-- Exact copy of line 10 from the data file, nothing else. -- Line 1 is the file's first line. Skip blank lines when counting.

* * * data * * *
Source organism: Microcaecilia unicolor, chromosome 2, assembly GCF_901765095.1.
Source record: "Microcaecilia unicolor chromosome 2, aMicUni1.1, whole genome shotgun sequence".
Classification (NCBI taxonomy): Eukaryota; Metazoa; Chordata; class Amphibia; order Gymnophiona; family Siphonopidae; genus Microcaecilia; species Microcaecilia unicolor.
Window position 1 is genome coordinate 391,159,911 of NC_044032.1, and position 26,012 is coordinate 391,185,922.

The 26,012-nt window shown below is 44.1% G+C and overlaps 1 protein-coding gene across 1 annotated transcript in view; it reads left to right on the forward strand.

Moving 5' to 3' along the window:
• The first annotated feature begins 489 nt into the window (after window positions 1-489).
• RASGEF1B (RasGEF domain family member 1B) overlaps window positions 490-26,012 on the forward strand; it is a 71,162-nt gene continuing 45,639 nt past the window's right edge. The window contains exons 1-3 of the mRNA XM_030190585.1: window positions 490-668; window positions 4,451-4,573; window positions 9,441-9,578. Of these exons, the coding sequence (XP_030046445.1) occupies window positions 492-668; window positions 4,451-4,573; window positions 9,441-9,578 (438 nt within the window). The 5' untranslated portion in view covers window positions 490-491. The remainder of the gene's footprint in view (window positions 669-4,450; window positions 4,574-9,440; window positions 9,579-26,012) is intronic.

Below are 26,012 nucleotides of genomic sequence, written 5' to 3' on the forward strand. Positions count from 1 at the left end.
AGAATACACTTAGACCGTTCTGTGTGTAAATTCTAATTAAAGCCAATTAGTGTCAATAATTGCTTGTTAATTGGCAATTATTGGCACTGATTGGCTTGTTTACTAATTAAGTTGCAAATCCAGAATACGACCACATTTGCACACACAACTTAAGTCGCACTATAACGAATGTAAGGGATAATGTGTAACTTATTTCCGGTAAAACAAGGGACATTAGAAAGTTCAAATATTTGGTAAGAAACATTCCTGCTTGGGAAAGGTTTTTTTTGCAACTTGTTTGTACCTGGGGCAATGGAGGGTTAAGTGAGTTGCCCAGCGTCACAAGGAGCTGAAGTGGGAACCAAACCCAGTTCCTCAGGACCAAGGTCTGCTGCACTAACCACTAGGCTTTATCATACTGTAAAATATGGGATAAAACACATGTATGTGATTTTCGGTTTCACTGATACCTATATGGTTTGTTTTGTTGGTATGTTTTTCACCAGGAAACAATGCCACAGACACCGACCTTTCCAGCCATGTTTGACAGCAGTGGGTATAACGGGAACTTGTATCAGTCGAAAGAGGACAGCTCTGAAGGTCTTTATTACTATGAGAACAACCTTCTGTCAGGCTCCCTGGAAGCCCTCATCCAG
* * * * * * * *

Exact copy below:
AGAATACACTTAGACCGTTCTGTGTGTAAATTCTAATTAAAGCCAATTAGTGTCAATAATTGCTTGTTAATTGGCAATTATTGGCACTGATTGGCTTGTTTACTAATTAAGTTGCAAATCCAGAATACGACCACATTTGCACACACAACTTAAGTCGCACTATAACGAATGTAAGGGATAATGTGTAACTTATTTCCGGTAAAACAAGGGACATTAGAAAGTTCAAATATTTGGTAAGAAACATTCCTGCTTGGGAAAGGTTTTTTTTGCAACTTGTTTGTACCTGGGGCAATGGAGGGTTAAGTGAGTTGCCCAGCGTCACAAGGAGCTGAAGTGGGAACCAAACCCAGTTCCTCAGGACCAAGGTCTGCTGCACTAACCACTAGGCTTTATCATACTGTAAAATATGGGATAAAACACATGTATGTGATTTTCGGTTTCACTGATACCTATATGGTTTGTTTTGTTGGTATGTTTTTCACCAGGAAACAATGCCACAGACACCGACCTTTCCAGCCATGTTTGACAGCAGTGGGTATAACGGGAACTTGTATCAGTCGAAAGAGGACAGCTCTGAAGGTCTTTATTACTATGAGAACAACCTTCTGTCAGGCTCCCTGGAAGCCCTCATCCAG